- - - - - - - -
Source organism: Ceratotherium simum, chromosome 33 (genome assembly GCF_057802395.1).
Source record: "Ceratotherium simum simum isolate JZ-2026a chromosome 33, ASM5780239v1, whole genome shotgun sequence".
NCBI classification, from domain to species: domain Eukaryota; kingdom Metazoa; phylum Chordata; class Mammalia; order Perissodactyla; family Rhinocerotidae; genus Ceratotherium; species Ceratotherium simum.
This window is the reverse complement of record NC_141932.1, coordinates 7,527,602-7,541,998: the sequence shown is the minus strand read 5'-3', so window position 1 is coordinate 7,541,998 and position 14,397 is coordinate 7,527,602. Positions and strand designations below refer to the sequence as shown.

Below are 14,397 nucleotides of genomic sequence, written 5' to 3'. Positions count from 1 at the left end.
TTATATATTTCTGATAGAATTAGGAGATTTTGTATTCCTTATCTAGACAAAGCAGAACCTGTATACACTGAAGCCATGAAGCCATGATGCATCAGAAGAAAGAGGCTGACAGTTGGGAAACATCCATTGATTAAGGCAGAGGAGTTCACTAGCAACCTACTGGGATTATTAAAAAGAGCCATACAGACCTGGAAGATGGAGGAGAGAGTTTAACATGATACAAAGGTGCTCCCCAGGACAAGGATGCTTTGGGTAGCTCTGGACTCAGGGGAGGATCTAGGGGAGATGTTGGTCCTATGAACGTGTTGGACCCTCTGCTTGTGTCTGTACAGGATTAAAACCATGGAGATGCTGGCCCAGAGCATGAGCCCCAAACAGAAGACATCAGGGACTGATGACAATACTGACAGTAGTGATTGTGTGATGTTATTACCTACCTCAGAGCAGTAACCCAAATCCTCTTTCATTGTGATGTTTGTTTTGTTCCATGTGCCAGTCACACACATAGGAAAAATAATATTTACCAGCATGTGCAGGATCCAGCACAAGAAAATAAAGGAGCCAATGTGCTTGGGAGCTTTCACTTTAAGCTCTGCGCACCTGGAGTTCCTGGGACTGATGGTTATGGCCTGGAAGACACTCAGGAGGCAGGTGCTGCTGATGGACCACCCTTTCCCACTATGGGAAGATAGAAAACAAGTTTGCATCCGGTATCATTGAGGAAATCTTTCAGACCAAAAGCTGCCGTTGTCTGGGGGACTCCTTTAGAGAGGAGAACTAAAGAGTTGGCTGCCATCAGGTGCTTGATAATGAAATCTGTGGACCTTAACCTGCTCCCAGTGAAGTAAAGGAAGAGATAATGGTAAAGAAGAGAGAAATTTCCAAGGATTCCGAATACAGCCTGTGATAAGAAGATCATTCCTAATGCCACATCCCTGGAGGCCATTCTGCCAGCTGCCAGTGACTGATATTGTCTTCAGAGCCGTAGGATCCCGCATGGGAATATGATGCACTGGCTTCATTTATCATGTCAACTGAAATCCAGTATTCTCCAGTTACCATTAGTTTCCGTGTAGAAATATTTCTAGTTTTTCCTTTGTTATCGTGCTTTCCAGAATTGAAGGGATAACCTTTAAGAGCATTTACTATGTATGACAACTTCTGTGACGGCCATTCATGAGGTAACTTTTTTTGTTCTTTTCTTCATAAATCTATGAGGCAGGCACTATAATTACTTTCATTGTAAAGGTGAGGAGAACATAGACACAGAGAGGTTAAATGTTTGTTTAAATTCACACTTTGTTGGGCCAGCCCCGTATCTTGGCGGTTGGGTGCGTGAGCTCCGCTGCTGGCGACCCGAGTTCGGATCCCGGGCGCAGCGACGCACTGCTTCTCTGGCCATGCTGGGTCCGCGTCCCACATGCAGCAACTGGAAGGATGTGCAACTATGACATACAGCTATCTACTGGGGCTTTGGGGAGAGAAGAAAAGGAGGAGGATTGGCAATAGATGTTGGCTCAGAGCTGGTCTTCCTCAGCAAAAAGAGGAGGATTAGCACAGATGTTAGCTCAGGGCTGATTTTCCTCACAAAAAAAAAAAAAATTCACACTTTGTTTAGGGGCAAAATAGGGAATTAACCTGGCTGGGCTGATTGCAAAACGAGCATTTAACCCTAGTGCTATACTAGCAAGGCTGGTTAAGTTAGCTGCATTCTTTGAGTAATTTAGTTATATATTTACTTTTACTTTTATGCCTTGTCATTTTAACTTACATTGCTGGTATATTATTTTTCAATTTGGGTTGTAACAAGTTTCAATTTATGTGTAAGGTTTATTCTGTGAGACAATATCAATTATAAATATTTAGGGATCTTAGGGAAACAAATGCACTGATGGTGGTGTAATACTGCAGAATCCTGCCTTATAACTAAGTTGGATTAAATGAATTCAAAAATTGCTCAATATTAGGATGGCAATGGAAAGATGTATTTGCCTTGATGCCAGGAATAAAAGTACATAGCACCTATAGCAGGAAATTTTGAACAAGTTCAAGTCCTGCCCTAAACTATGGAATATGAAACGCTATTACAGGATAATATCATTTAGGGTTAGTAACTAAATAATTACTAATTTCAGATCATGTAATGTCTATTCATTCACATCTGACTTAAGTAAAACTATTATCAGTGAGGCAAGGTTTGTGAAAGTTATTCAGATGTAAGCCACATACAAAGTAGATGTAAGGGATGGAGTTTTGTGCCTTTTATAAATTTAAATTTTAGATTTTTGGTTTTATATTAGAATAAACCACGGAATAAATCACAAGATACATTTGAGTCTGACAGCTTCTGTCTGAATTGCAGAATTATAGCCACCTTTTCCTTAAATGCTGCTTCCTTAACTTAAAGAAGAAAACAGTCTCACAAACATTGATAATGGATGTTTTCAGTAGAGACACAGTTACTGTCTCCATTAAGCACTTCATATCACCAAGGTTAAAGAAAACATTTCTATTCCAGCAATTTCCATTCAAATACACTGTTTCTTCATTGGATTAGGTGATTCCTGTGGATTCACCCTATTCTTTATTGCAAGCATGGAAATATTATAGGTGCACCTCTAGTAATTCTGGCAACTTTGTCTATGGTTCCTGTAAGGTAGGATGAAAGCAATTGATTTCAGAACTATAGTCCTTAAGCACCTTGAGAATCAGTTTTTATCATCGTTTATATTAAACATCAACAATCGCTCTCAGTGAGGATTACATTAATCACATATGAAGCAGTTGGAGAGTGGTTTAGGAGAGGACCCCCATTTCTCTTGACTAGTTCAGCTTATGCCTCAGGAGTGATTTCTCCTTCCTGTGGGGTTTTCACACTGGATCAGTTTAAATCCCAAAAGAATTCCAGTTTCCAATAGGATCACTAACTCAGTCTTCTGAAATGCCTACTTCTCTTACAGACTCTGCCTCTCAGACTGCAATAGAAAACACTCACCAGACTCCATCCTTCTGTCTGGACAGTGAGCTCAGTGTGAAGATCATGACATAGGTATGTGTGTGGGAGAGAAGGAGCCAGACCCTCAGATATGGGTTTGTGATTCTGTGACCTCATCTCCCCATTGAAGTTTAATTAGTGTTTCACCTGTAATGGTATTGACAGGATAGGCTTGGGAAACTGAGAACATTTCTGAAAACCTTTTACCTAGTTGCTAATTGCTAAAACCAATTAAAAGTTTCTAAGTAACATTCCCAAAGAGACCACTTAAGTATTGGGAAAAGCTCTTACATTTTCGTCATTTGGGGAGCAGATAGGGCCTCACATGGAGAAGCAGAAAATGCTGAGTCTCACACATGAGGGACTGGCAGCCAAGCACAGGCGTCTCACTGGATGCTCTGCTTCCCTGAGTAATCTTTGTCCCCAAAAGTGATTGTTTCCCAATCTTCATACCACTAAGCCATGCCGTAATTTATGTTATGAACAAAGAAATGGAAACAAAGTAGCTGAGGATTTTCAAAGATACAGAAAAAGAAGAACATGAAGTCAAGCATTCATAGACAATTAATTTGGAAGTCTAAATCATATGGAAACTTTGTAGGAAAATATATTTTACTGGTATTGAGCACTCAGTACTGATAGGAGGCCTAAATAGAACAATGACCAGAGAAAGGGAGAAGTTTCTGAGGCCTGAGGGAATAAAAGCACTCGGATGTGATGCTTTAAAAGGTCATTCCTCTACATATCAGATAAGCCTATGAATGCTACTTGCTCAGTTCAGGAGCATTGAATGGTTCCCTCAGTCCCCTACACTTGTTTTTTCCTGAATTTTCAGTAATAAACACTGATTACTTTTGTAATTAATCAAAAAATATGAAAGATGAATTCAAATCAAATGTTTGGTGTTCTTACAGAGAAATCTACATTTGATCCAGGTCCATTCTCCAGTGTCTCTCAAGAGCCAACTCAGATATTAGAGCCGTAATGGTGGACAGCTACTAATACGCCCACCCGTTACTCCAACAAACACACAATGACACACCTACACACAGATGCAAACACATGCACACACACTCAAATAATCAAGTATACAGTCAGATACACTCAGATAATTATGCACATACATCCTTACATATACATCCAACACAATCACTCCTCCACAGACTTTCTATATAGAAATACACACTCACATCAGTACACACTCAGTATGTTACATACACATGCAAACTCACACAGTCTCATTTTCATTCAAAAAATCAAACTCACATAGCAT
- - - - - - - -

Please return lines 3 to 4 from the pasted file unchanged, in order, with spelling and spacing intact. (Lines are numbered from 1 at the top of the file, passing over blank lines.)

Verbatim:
NCBI classification, from domain to species: domain Eukaryota; kingdom Metazoa; phylum Chordata; class Mammalia; order Perissodactyla; family Rhinocerotidae; genus Ceratotherium; species Ceratotherium simum.
This window is the reverse complement of record NC_141932.1, coordinates 7,527,602-7,541,998: the sequence shown is the minus strand read 5'-3', so window position 1 is coordinate 7,541,998 and position 14,397 is coordinate 7,527,602. Positions and strand designations below refer to the sequence as shown.